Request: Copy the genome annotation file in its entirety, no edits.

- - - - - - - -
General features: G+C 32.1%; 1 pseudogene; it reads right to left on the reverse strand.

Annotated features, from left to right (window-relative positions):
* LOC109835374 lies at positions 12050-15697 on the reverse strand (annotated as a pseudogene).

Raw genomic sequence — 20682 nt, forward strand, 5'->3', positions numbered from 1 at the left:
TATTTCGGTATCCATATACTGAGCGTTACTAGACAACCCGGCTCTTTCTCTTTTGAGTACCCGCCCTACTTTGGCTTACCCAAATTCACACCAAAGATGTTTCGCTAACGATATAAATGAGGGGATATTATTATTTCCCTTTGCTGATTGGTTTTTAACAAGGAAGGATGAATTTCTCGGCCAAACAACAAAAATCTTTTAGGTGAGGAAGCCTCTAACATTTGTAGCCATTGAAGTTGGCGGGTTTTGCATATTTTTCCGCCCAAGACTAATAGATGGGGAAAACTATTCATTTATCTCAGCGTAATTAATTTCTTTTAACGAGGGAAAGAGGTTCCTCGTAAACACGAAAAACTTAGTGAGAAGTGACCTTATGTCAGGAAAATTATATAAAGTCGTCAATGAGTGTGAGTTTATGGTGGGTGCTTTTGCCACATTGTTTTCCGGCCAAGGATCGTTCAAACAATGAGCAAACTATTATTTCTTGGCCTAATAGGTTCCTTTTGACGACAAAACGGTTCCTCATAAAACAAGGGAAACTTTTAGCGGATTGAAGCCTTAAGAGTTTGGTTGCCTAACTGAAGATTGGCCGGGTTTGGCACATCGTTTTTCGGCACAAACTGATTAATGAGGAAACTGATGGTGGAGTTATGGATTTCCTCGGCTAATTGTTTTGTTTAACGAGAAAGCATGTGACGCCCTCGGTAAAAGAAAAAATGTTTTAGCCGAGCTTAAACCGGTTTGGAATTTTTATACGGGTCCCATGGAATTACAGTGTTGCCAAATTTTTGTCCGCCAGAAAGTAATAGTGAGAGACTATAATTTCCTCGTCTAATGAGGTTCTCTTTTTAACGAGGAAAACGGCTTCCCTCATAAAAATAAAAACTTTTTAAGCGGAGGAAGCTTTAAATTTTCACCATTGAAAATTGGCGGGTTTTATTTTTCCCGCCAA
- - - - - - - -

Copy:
General features: G+C 32.1%; 1 pseudogene; it reads right to left on the reverse strand.

Annotated features, from left to right (window-relative positions):
* LOC109835374 lies at positions 12050-15697 on the reverse strand (annotated as a pseudogene).

Raw genomic sequence — 20682 nt, forward strand, 5'->3', positions numbered from 1 at the left:
TATTTCGGTATCCATATACTGAGCGTTACTAGACAACCCGGCTCTTTCTCTTTTGAGTACCCGCCCTACTTTGGCTTACCCAAATTCACACCAAAGATGTTTCGCTAACGATATAAATGAGGGGATATTATTATTTCCCTTTGCTGATTGGTTTTTAACAAGGAAGGATGAATTTCTCGGCCAAACAACAAAAATCTTTTAGGTGAGGAAGCCTCTAACATTTGTAGCCATTGAAGTTGGCGGGTTTTGCATATTTTTCCGCCCAAGACTAATAGATGGGGAAAACTATTCATTTATCTCAGCGTAATTAATTTCTTTTAACGAGGGAAAGAGGTTCCTCGTAAACACGAAAAACTTAGTGAGAAGTGACCTTATGTCAGGAAAATTATATAAAGTCGTCAATGAGTGTGAGTTTATGGTGGGTGCTTTTGCCACATTGTTTTCCGGCCAAGGATCGTTCAAACAATGAGCAAACTATTATTTCTTGGCCTAATAGGTTCCTTTTGACGACAAAACGGTTCCTCATAAAACAAGGGAAACTTTTAGCGGATTGAAGCCTTAAGAGTTTGGTTGCCTAACTGAAGATTGGCCGGGTTTGGCACATCGTTTTTCGGCACAAACTGATTAATGAGGAAACTGATGGTGGAGTTATGGATTTCCTCGGCTAATTGTTTTGTTTAACGAGAAAGCATGTGACGCCCTCGGTAAAAGAAAAAATGTTTTAGCCGAGCTTAAACCGGTTTGGAATTTTTATACGGGTCCCATGGAATTACAGTGTTGCCAAATTTTTGTCCGCCAGAAAGTAATAGTGAGAGACTATAATTTCCTCGTCTAATGAGGTTCTCTTTTTAACGAGGAAAACGGCTTCCCTCATAAAAATAAAAACTTTTTAAGCGGAGGAAGCTTTAAATTTTCACCATTGAAAATTGGCGGGTTTTATTTTTCCCGCCAA